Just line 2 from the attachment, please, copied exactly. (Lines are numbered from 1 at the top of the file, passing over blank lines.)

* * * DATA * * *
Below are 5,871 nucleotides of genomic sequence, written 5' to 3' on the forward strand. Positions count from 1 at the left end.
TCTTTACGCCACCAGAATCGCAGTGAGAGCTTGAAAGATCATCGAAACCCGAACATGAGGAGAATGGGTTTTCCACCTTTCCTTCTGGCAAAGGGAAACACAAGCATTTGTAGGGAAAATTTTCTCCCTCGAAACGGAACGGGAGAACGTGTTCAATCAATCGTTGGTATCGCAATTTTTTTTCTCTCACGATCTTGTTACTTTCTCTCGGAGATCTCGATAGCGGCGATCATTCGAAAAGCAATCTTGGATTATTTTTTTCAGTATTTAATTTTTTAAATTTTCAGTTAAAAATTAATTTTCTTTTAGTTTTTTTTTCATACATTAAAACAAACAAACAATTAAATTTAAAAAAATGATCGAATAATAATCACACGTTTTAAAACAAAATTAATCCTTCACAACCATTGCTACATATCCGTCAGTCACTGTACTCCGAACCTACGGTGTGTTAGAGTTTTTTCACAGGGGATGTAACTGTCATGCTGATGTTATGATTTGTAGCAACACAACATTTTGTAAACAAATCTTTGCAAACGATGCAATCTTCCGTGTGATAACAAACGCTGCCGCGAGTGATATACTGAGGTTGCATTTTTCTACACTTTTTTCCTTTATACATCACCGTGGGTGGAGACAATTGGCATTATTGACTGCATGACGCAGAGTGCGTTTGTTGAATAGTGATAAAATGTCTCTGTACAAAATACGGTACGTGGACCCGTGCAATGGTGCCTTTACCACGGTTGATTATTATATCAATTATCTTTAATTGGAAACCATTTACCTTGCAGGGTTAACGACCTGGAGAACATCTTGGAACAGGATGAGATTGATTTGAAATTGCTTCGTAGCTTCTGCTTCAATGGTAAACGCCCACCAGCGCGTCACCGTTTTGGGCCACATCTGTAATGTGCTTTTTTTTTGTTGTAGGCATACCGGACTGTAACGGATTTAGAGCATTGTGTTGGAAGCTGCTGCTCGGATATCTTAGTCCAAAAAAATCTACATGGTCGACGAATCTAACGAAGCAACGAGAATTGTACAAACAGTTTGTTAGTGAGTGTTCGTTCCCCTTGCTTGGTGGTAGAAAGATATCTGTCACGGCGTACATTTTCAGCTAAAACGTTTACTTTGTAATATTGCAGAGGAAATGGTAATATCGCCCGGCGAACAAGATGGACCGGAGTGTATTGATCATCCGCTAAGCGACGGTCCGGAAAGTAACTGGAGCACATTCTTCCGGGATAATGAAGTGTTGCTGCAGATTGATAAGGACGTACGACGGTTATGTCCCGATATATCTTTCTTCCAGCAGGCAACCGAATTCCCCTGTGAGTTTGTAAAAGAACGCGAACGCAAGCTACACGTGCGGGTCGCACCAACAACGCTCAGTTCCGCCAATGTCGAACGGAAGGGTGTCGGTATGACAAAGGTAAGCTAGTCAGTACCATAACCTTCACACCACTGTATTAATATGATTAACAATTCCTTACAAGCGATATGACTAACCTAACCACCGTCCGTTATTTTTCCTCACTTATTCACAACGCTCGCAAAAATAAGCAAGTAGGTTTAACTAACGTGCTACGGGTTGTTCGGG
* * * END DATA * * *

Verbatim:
TCTTTACGCCACCAGAATCGCAGTGAGAGCTTGAAAGATCATCGAAACCCGAACATGAGGAGAATGGGTTTTCCACCTTTCCTTCTGGCAAAGGGAAACACAAGCATTTGTAGGGAAAATTTTCTCCCTCGAAACGGAACGGGAGAACGTGTTCAATCAATCGTTGGTATCGCAATTTTTTTTCTCTCACGATCTTGTTACTTTCTCTCGGAGATCTCGATAGCGGCGATCATTCGAAAAGCAATCTTGGATTATTTTTTTCAGTATTTAATTTTTTAAATTTTCAGTTAAAAATTAATTTTCTTTTAGTTTTTTTTTCATACATTAAAACAAACAAACAATTAAATTTAAAAAAATGATCGAATAATAATCACACGTTTTAAAACAAAATTAATCCTTCACAACCATTGCTACATATCCGTCAGTCACTGTACTCCGAACCTACGGTGTGTTAGAGTTTTTTCACAGGGGATGTAACTGTCATGCTGATGTTATGATTTGTAGCAACACAACATTTTGTAAACAAATCTTTGCAAACGATGCAATCTTCCGTGTGATAACAAACGCTGCCGCGAGTGATATACTGAGGTTGCATTTTTCTACACTTTTTTCCTTTATACATCACCGTGGGTGGAGACAATTGGCATTATTGACTGCATGACGCAGAGTGCGTTTGTTGAATAGTGATAAAATGTCTCTGTACAAAATACGGTACGTGGACCCGTGCAATGGTGCCTTTACCACGGTTGATTATTATATCAATTATCTTTAATTGGAAACCATTTACCTTGCAGGGTTAACGACCTGGAGAACATCTTGGAACAGGATGAGATTGATTTGAAATTGCTTCGTAGCTTCTGCTTCAATGGTAAACGCCCACCAGCGCGTCACCGTTTTGGGCCACATCTGTAATGTGCTTTTTTTTTGTTGTAGGCATACCGGACTGTAACGGATTTAGAGCATTGTGTTGGAAGCTGCTGCTCGGATATCTTAGTCCAAAAAAATCTACATGGTCGACGAATCTAACGAAGCAACGAGAATTGTACAAACAGTTTGTTAGTGAGTGTTCGTTCCCCTTGCTTGGTGGTAGAAAGATATCTGTCACGGCGTACATTTTCAGCTAAAACGTTTACTTTGTAATATTGCAGAGGAAATGGTAATATCGCCCGGCGAACAAGATGGACCGGAGTGTATTGATCATCCGCTAAGCGACGGTCCGGAAAGTAACTGGAGCACATTCTTCCGGGATAATGAAGTGTTGCTGCAGATTGATAAGGACGTACGACGGTTATGTCCCGATATATCTTTCTTCCAGCAGGCAACCGAATTCCCCTGTGAGTTTGTAAAAGAACGCGAACGCAAGCTACACGTGCGGGTCGCACCAACAACGCTCAGTTCCGCCAATGTCGAACGGAAGGGTGTCGGTATGACAAAGGTAAGCTAGTCAGTACCATAACCTTCACACCACTGTATTAATATGATTAACAATTCCTTACAAGCGATATGACTAACCTAACCACCGTCCGTTATTTTTCCTCACTTATTCACAACGCTCGCAAAAATAAGCAAGTAGGTTTAACTAACGTGCTACGGGTTGTTCGGG